First off, thanks to everyone who has voted for my family's video to win a Nissan Leaf. If you haven't voted yet, here's your chance. I promise you, that video is worth clicking over to see.
Arduous had an interesting post about "science denialists" the other day that reminded me about something I was thinking about many months ago when I wrote a post about cloth diapers. I noted in the post that life cycle analyses indicate that cloth and disposable diapers are equally bad for the planet. Someone commented to the effect of "How can you possibly think cloth and disposables are equal? Cloth is obviously much better than disposables and those studies are biased."
When I read that comment, I thought to myself, "I just linked to a reputable source showing you the life cycle analyses, and still you don't believe it? Don't you trust science?"
But truthfully, I myself don't always trust science, and I easily fall prey to non-scientific theories:
- I am currently doing an elimination diet with my oldest to find out what he might be allergic to mainly because I read that allergies might be the cause of extreme behavior issues. His doctor supports this idea.
- About the time I had my youngest, I read some things that in combination with my autistic brother-in-law made me decide to slow my son's vaccination schedule way way down. (Not the now debunked theory about mercury and vaccinations, but a theory that children with a genetic immunodeficiency disorder might be more susceptible to extreme reactions to vaccinations - high fevers and such - which in turn might cause autism.) His doctor did not support this idea.
- I've called my husband a dozen annoying times from the grocery store to ask, "Should we buy whole milk or skim? Is wheat good for us or bad? Who do I believe - the whole foods advocates or the FDA?" I've settled on whole milk for yogurt, whole milk cheese, and skim for drinking. Wheat is still up in the air.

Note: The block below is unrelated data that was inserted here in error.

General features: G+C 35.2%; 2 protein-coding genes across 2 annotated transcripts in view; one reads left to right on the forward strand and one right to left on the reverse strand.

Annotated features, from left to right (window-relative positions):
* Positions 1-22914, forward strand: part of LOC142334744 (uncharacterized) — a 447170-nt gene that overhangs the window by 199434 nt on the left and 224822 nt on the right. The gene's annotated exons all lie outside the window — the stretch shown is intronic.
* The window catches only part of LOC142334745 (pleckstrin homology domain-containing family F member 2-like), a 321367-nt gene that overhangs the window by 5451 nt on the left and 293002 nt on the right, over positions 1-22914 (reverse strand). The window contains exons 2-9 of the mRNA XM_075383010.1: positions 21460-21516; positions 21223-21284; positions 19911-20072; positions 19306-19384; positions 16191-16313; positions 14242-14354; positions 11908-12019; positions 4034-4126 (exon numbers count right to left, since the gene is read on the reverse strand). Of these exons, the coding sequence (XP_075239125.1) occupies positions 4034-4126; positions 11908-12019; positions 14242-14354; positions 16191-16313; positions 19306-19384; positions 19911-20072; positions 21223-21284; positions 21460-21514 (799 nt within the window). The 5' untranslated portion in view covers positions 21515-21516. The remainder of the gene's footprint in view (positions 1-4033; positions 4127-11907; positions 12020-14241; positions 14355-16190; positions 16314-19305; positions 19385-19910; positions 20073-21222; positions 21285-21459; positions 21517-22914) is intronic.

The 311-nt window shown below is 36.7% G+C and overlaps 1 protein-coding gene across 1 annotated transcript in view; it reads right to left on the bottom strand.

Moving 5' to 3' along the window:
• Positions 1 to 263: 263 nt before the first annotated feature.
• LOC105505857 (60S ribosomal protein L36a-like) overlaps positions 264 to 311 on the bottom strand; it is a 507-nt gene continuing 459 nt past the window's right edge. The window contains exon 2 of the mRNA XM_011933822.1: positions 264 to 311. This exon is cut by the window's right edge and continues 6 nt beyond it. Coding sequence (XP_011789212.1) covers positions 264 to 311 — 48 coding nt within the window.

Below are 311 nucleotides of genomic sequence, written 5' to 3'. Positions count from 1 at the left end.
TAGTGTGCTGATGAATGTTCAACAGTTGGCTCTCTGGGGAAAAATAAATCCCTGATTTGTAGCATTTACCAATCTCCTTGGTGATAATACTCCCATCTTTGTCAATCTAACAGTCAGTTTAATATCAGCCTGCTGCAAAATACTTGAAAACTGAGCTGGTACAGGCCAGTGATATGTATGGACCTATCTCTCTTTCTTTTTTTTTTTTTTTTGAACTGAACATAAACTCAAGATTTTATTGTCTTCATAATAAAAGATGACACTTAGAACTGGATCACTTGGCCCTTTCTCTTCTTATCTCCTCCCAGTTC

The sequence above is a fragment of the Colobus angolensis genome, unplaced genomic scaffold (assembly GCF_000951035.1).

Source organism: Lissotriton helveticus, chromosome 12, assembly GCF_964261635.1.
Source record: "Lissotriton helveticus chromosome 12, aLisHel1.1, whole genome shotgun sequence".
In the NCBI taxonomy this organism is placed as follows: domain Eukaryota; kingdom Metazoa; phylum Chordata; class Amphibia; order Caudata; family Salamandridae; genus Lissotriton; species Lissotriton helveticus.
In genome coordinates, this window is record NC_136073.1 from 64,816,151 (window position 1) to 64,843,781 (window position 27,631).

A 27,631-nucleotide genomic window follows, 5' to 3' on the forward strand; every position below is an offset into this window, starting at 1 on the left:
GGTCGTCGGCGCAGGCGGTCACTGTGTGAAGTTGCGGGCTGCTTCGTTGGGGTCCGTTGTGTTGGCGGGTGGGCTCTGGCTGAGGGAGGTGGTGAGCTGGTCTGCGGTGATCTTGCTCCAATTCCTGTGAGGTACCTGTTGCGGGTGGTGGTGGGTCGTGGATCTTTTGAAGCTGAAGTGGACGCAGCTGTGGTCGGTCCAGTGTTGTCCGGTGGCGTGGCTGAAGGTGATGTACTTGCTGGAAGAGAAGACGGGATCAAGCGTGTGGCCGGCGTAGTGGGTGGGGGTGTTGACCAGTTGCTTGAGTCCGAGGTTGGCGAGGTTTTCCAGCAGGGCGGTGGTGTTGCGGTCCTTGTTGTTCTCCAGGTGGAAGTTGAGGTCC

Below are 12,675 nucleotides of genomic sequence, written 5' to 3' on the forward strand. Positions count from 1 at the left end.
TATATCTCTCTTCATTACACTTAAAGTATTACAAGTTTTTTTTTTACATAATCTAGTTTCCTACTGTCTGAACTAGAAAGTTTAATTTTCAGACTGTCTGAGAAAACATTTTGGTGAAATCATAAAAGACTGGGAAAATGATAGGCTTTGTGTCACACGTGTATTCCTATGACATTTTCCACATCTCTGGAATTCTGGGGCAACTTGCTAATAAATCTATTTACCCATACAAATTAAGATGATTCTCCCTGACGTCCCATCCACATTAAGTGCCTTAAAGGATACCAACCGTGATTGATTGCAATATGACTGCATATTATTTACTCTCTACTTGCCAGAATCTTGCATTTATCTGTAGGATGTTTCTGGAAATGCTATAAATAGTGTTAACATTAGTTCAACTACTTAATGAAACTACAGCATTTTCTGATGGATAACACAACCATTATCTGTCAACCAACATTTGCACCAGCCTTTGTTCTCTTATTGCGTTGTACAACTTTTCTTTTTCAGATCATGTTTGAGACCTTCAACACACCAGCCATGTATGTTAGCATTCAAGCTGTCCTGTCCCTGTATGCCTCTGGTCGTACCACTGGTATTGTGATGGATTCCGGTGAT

And yet...I've seen time and time again where a green blogger will post on one day about the health benefits of drinking whole milk even though the FDA says we should drink skim, or wax poetic about the environmental benefits of using cloth diapers even though scientific studies have shown that cloth and disposables are equally bad for the planet, or insist that pesticides are bad for our health even though scientists claim that the trace amounts of pesticides left on fruits and vegetables are not harmful. And then on the next day, they'll write something like, "How can someone not believe in climate change? Don't they trust the climate scientists?"
Are we hypocrites? Can we have it both ways? Can we say on the one hand that people shouldn't trust the nutritionists or the doctors or the government and on the other hand criticize people who are skeptical of climate science? Can we lean heavily on science to support one theory while outright denying other commonly accepted scientific conclusions? Are we cherry-picking science?
Or maybe there's a divide among environmentalists? Those who want to protect the environment because of science versus those who love the natural world despite science?
I hope it doesn't sound like I'm trying to point fingers or criticize anyone here. I'm certainly guilty of all of these accusations, and these are just some random thoughts that I've been thinking about for awhile now. I'm just wondering if others have ever noticed this before.
Do you have any thoughts on the subject?
*image by whologwhy